February 1, 2024 

Indiana Fever agree to terms with Katie Lou Samuelson

Inside what motivated Samuelson, Fever to come together

The Indiana have agreed to a two-year, full protection contract with Katie Lou Samuelson, adding the versatile forward as she returns to the WNBA after missing the 2023 season due to pregnancy — giving birth to Aliya Renae in August 2023. The Fever won a spirited bidding war for Samuelson’s services, with six teams making serious offers to obtain the former University of Connecticut standout.

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Samuelson averaged 9.7 points per game in 29 games, including 25 starts, for her hometown Los Angeles Sparks in 2022, her best season as a pro. But sources familiar with the Fever’s thinking believe that her best days are ahead of her, a belief supported by her full body of work.


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A system that includes Aliyah Boston, Kelsey Mitchell and potentially Caitlin Clark cries out for a big floor spacer like Samuelson, who can hit threes at an elite level, but is also big enough to both play the four and guard opposing bigs.

“I think since I’ve gotten to the league, people have known that I’m a shooter,” Samuelson said on the Locked On Women’s Basketball podcast back in August 2022. “And I think when I sub in, or I’m on the court, I can hear every offense or every coach over there, like “shooter shooters” over here. So that’s kind of been understood. And even coming into this year, my numbers haven’t necessarily shown how much I feel like I can shoot the ball; I think it’s been an understanding of that. And so being able to space the floor is something that I really do well.”

Samuelson has sought to find the right role for herself after being drafted fourth overall by the Chicago Sky in 2019. The talented 6’3 Samuelson has seemed star-crossed during her career, between injuries at inopportune times (she missed a chance at a gold medal with USA Basketball 3×3 in 2021, testing positive for COVID right before the games began) to difficult, unstable situations in many of her early WNBA stops.


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Her production overseas matched the expectations for her coming out of Connecticut, where she led the 2018-19 Huskies to a fourth Final Four in her four seasons in Storrs. The three-time All-American is one of the most decorated players in college basketball history. She’s served as director of player development this season for Vanderbilt, one of the biggest surprise contenders in the 2023-24 season.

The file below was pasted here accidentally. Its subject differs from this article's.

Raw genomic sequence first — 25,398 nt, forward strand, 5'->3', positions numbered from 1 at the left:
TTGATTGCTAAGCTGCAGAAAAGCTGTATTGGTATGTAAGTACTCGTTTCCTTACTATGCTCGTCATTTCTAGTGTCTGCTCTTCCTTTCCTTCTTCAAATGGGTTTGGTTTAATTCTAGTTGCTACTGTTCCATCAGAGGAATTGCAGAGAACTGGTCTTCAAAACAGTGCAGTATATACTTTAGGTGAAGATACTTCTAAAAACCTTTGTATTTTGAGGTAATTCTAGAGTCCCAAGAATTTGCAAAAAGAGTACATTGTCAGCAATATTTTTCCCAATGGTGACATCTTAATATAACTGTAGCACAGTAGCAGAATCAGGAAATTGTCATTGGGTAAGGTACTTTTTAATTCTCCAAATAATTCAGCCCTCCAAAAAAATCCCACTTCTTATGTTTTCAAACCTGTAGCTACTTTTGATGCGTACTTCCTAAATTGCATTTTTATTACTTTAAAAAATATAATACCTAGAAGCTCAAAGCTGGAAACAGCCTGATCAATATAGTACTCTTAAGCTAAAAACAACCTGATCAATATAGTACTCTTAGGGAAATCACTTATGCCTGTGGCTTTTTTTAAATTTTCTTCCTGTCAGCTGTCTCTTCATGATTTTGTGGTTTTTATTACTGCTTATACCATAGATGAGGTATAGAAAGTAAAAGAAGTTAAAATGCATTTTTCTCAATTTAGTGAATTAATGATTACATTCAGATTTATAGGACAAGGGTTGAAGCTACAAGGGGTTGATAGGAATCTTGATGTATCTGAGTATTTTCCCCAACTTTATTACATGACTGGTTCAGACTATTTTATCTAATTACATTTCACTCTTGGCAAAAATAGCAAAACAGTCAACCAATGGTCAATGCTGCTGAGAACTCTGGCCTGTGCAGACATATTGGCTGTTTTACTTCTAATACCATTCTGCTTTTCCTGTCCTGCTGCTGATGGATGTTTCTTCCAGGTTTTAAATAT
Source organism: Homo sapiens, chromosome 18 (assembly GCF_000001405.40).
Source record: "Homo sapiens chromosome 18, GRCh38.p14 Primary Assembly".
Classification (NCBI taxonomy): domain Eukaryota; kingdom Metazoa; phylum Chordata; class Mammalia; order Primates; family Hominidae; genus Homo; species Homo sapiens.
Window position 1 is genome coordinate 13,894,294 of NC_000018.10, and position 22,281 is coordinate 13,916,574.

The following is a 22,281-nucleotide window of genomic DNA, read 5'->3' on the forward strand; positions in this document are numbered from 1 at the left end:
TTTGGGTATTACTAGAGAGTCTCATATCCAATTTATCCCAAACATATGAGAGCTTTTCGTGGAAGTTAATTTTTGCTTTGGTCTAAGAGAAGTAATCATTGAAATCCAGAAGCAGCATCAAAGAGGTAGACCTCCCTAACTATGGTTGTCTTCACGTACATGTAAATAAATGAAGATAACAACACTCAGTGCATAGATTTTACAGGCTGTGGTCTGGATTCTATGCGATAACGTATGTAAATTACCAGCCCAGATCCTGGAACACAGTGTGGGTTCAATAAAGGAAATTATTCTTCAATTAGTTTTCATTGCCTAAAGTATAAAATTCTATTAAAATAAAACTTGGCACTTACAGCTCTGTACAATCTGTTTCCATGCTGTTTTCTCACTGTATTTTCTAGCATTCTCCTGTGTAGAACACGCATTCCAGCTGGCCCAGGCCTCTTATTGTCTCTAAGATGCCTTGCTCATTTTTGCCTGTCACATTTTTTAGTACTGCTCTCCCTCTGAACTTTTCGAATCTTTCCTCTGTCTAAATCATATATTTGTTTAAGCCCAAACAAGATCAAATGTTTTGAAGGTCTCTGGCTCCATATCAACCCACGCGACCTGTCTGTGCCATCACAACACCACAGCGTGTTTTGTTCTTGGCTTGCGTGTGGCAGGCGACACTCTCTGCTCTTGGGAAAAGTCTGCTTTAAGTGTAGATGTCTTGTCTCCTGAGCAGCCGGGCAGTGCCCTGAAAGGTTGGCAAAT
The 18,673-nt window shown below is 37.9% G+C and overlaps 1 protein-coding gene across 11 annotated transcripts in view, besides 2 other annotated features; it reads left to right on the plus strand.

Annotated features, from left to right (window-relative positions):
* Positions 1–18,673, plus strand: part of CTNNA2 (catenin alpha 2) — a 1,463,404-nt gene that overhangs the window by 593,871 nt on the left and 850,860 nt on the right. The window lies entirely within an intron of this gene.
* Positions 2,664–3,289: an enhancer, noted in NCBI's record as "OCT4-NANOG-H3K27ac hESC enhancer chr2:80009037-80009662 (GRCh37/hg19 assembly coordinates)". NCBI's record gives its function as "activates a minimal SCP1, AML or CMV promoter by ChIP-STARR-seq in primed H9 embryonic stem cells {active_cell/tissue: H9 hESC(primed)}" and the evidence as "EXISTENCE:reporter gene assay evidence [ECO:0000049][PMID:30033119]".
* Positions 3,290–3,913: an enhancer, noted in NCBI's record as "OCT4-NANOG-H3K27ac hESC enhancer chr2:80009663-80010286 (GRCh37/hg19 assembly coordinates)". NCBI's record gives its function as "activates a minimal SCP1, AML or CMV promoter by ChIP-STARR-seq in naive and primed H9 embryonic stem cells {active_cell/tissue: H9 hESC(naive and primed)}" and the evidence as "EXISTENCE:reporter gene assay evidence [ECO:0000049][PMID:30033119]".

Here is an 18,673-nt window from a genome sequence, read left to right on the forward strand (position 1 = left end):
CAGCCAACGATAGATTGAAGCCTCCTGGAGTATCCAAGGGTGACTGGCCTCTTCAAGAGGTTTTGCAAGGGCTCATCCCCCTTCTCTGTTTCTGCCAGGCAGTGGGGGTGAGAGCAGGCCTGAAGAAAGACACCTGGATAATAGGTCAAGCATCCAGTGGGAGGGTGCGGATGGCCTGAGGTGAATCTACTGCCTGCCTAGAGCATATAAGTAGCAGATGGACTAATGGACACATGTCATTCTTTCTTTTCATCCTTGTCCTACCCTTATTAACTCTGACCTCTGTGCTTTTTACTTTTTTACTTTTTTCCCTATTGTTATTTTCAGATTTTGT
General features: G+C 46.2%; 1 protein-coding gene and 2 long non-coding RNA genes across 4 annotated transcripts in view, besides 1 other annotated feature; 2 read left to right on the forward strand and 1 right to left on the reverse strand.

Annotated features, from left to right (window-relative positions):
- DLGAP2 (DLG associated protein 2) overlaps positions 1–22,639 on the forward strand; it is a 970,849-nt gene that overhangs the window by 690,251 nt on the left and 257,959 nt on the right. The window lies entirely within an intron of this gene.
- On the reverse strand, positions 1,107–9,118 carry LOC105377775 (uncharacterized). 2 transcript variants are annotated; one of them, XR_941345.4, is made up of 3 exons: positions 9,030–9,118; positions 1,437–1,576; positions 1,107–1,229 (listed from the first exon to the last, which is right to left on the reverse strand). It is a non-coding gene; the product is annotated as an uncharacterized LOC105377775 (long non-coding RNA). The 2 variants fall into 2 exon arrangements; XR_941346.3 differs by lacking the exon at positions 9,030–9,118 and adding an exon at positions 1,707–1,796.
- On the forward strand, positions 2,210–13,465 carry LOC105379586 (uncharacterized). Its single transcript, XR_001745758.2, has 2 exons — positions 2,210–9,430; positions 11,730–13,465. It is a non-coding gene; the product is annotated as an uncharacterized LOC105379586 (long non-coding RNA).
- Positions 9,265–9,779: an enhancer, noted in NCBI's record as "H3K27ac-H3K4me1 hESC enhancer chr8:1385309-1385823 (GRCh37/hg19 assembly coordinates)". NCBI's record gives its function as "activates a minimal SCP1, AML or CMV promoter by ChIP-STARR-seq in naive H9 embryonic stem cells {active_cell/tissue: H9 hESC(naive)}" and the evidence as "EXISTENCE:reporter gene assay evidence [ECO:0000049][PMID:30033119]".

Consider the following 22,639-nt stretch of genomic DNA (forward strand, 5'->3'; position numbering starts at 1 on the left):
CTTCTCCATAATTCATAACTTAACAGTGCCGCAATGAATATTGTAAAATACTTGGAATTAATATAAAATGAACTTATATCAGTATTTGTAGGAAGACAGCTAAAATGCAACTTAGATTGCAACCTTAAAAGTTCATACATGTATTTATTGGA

“I always thought Lou was perfect for for a college team because she could play so many different positions,” her college head coach, Geno Auriemma, told The Next Wednesday night. “And I thought she’d be perfect for a WNBA team if they if they had the right pieces because they can put her, depending on the matchups, anywhere. And teams keep trading for her because they know if I have the pieces, she’s a missing piece. And the fact that she’s a 6’3 guard and she creates problems on some matchups — and you can play her as a four a lot of times and she’s smart.”

Now she’ll have the opportunity to build on her WNBA legacy as well. The Fever played like a playoff team over the final stretch of the 2023 season, with a .500 record and a top-four offensive rating, and the addition of both Samuelson and Damiris Dantas, who agreed to join the Fever on a two-year, guaranteed deal as well and will serve as important depth behind the bigs Boston and NaLyssa Smith, can help turn the Fever into a contender faster than many people think.

The Fever’s on-court prospects, combined with a situation that is family-friendly — Samuelson’s husband, Devin Cannady, grew up just two hours north of Indianapolis, in Mishawaka, and has family in the state ready to help the young family — made Indiana’s pitch the winner.

“She’s a mom and she wants to go back and play professional basketball,” Auriemma said. “So I’m really happy for because sometimes kids lose their love of the game when something like that happens. And I think she’s on the right team.”

As for Dantas, the 31-year-old is playing very well in Turkey, scoring nearly 20 points per game for Ormanspor, while hitting 44.5 percent of her threes. She also has history with Fever assistant Karima Christmas-Kelly, who overlapped with Dantas in Minnesota.

Taken together, the signings would accomplish most of what Fever general manager Lin Dunn said she’d set out to accomplish when she spoke with Locked On Women’s Basketball last fall.

All that’s missing is a lead guard to pair with Kelsey Mitchell in the backcourt. The team Caitlin Clark could lead deep into the playoffs has been assembled. Now it’s up to Clark whether or not to complete Dunn’s work.

Written by Howard Megdal

Howard is the founder of The Next and editor-in-chief.

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